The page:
Responding to the death of 14-year-old Kenneth Weishuhn, a high school freshman who committed suicide after facing cyber-bullying and death threats following coming out to his classmates, the local paper, the Sioux City Journal, turned over their front page Sunday to an editorial that is a painful, yet poignant read:
Some in our community will say bullying is simply a part of life. If no one is physically hurt, they will say, what's the big deal? It's just boys being boys and girls being girls.
Those people are wrong, and they must be shouted down.
We must make it clear in our actions and our words that bullying will not be tolerated. Those of us in public life must be ever mindful of the words we choose, especially in the contentious political debates that have defined our modern times. More importantly, we must not be afraid to act.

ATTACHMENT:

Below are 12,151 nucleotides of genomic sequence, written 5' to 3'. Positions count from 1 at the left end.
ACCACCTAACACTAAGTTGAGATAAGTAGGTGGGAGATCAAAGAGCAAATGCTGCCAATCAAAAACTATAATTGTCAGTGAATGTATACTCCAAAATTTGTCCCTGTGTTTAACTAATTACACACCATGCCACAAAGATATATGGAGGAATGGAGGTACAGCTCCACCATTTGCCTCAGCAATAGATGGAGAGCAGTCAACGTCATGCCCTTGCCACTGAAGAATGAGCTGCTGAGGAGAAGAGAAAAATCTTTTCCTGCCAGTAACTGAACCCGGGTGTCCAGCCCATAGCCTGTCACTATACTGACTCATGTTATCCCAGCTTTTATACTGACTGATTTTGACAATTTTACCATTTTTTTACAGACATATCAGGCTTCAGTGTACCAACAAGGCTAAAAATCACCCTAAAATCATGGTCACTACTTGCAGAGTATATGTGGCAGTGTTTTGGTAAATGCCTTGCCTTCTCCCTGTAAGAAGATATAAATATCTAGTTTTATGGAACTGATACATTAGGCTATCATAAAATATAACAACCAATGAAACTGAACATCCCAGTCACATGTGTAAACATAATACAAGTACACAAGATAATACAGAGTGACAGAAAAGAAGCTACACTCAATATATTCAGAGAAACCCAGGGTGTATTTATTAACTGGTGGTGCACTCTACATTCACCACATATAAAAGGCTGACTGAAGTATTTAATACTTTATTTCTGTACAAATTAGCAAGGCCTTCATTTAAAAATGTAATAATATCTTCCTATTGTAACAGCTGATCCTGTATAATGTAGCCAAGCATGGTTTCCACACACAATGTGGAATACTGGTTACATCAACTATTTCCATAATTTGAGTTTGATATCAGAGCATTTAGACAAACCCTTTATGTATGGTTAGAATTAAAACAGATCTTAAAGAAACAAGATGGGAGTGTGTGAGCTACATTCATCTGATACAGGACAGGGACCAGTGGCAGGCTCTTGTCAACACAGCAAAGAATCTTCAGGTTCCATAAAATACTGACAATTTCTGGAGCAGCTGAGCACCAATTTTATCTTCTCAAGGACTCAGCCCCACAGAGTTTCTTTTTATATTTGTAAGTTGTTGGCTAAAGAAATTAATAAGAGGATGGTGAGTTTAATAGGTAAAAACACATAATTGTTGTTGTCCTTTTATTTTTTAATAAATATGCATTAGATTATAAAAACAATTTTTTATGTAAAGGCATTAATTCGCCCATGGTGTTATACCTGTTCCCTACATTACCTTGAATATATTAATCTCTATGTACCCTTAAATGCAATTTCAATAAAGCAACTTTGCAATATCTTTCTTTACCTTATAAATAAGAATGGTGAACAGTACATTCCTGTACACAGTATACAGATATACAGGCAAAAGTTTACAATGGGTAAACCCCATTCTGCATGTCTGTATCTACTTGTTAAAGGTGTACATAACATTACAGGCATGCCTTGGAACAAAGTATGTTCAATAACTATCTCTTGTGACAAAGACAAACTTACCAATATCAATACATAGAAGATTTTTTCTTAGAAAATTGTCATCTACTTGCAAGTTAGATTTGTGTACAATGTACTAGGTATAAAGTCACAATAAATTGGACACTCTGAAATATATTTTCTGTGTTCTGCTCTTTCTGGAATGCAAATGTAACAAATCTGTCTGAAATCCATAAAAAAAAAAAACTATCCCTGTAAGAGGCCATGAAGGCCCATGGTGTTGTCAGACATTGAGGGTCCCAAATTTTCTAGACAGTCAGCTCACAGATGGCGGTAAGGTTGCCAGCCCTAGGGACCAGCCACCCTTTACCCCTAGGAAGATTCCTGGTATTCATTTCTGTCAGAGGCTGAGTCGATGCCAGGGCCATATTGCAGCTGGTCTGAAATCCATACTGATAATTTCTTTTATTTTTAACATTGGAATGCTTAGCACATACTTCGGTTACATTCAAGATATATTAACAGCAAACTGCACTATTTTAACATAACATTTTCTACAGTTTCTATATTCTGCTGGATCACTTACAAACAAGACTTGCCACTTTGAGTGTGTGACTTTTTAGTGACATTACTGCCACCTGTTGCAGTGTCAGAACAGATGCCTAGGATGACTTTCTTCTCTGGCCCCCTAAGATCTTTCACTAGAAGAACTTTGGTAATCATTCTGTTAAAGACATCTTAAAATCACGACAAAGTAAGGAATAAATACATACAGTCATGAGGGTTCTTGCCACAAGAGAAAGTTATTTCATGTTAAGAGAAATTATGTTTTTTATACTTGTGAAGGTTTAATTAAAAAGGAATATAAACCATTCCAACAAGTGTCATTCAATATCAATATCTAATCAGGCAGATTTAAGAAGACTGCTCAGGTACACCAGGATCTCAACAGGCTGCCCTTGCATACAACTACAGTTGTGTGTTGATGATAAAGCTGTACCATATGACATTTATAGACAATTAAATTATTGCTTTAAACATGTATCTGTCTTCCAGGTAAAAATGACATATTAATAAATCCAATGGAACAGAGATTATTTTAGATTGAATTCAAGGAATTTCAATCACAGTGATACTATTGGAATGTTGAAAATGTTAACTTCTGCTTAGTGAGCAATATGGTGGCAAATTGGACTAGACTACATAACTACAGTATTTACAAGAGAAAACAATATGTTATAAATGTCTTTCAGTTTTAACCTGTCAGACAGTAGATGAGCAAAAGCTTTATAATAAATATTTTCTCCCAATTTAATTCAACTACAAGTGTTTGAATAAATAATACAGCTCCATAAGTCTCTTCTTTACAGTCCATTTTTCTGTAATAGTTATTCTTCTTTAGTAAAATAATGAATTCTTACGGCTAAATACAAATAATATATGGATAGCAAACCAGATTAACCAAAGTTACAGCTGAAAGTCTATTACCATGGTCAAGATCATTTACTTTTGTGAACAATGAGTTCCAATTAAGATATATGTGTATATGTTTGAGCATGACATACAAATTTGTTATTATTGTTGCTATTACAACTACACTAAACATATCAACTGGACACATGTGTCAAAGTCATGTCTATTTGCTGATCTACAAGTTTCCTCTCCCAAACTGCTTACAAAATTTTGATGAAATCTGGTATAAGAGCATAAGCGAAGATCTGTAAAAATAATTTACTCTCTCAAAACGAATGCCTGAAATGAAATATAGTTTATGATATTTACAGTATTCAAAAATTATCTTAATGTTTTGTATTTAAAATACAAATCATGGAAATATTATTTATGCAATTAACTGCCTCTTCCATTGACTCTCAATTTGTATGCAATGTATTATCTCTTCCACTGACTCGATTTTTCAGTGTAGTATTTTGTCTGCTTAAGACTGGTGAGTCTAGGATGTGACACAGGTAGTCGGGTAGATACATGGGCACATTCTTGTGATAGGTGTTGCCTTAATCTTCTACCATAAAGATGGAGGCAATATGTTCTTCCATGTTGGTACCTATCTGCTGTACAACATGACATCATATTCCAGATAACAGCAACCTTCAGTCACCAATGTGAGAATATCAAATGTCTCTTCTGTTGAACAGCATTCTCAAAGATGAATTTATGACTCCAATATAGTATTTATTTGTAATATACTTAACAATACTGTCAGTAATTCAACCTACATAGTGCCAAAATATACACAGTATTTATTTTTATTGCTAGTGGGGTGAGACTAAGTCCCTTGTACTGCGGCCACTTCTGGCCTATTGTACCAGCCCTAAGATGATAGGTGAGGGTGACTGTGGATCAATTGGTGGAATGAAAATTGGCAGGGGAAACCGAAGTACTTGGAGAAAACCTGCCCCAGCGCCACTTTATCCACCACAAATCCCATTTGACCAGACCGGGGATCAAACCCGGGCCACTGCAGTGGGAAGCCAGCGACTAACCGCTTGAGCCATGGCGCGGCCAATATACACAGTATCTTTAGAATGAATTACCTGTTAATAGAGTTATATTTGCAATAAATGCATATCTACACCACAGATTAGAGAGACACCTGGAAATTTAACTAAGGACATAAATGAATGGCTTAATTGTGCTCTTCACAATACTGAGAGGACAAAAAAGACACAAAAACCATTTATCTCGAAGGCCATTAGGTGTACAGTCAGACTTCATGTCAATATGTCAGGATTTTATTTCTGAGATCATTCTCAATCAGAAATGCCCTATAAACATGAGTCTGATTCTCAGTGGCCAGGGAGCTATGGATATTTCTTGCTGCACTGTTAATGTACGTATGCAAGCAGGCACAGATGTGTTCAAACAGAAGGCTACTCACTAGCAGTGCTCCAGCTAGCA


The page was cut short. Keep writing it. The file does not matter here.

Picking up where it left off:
How many times have each of us witnessed an act of bullying and said little or nothing? After all, it wasn't our responsibility. A teacher or an official of some kind should step in. If our kid wasn't involved, we figured, it's none of our business.
Try to imagine explaining that rationale to the mother of Kenneth Weishuhn.
It is the business of all of us. More specifically, it is our responsibility. Our mandate.